Explanation: Communal politics believes in superiority of one religion over the other and that the followers of a particular religion that constitute one community strictly cannot live together peacefully.

Forms of Communalism

Communalism can take various forms in politics:
1. Through everyday debates and conversations involving religious prejudices, stereotypes of religious communities and belief in the superiority of one’s religion over other religions. It is the most common form of expression of communalism. This takes the form of mdjoritarian dominance if corrupted. This also leads to separationist tendencies among the minorities. It can take the form of a desire to form a separate political unit.

2. Another form is political mobilisation on reLigious lines. Sacred symbols, religious leaders, and emotional appeal are used to unify people in the name of religion under one political arena. Minority or majority appeasement is one of the main measures used for this purpose.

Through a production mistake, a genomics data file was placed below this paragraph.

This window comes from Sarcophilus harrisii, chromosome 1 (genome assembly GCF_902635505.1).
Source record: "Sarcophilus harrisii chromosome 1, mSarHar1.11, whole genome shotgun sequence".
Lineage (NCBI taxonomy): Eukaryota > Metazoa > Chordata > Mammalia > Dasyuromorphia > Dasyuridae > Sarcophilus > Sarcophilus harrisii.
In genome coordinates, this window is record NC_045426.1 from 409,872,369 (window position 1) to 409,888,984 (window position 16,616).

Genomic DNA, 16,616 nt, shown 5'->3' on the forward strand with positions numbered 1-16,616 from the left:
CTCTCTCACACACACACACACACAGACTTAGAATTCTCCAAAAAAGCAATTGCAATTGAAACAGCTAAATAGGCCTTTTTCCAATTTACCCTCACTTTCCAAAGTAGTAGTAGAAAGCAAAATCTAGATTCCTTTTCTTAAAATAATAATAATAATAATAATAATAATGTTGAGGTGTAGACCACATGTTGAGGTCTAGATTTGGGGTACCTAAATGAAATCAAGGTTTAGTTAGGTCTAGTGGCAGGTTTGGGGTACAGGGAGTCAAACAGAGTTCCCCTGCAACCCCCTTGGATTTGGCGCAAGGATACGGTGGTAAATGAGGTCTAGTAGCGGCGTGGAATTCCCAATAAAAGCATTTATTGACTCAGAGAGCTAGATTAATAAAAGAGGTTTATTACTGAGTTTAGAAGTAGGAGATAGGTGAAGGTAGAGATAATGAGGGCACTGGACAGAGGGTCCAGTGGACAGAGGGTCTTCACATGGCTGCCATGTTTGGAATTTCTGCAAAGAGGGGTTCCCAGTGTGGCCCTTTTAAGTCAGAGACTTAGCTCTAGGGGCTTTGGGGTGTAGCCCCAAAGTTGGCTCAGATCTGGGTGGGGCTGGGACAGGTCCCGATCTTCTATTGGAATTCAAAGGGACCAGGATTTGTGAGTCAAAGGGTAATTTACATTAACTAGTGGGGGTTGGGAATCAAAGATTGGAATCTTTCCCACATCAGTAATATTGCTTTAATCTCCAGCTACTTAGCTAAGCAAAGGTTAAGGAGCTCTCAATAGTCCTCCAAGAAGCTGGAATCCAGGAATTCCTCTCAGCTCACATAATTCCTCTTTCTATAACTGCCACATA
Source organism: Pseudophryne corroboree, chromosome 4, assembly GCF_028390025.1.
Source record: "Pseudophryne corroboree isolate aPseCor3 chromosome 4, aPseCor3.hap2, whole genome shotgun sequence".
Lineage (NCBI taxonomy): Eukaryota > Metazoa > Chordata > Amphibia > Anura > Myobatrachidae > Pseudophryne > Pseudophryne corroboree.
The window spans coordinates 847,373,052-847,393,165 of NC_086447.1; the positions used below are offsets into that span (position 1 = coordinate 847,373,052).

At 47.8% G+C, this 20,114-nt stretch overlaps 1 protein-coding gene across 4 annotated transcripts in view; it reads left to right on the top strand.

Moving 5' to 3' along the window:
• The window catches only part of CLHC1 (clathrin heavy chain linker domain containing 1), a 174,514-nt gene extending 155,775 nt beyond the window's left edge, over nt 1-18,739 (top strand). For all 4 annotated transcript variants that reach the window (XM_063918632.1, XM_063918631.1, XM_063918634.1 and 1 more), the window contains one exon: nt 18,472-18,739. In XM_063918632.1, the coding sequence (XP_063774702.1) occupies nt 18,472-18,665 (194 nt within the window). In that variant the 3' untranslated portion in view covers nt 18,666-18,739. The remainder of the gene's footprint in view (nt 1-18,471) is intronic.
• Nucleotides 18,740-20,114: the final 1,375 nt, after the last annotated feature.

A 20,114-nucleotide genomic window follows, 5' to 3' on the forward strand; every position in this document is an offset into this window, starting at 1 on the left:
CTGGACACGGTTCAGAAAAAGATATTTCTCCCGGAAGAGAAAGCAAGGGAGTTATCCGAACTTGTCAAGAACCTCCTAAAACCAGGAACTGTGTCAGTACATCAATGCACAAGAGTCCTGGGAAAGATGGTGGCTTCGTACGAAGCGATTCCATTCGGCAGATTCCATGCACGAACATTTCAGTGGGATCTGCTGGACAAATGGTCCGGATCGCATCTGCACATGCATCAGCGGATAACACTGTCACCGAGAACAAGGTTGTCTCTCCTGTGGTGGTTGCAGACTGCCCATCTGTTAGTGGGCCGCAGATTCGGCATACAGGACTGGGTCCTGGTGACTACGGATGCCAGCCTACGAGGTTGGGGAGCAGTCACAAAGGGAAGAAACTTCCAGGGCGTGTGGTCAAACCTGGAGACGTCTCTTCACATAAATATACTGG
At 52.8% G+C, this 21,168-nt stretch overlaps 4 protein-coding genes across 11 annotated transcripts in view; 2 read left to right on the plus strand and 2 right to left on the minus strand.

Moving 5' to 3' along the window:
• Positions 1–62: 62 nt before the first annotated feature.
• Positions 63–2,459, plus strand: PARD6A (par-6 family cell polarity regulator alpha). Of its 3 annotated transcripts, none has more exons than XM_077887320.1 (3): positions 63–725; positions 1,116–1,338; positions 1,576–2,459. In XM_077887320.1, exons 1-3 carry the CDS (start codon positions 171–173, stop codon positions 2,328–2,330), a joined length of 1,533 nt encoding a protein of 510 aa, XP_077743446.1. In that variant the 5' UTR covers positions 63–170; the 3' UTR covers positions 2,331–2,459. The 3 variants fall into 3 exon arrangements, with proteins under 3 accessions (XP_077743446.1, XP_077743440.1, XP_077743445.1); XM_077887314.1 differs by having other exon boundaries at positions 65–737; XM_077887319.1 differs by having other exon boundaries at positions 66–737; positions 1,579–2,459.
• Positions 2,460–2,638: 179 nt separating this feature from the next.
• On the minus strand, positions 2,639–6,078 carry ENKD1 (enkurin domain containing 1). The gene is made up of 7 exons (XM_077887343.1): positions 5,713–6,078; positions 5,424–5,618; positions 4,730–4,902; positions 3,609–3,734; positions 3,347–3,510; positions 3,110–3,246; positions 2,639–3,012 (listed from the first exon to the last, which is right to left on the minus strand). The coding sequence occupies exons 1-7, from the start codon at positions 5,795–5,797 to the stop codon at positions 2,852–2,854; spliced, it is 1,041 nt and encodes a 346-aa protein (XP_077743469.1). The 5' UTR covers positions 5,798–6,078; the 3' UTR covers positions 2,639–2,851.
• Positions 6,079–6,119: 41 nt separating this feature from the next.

3. Communalism takes its most ugly form of communal violence, riots and massacre. India and Pakistan suffered the same during Partition.
Secular state Communalism was and continues to be one of the major challenges to democracy in our country.

Secular State:
The model of Secular state was introduced in the Constitution to save India from division based on lines of religion.

Several Constitutional provisions in India reflect this idea:

  1. There is no official religion for the Indian state.
  2. The Constitution provides to all individuals and communities freedom to profess, practice and propagate any religion, or not to follow any
  3. The Constitution prohibits discrimination on grounds of religion. The Constitution allows the state to intervene in the matters of religion in order to ensure equality within religious communities. For example. The Constitution bans untouchability. In India, Secularism is not just an ideology of some parties or persons.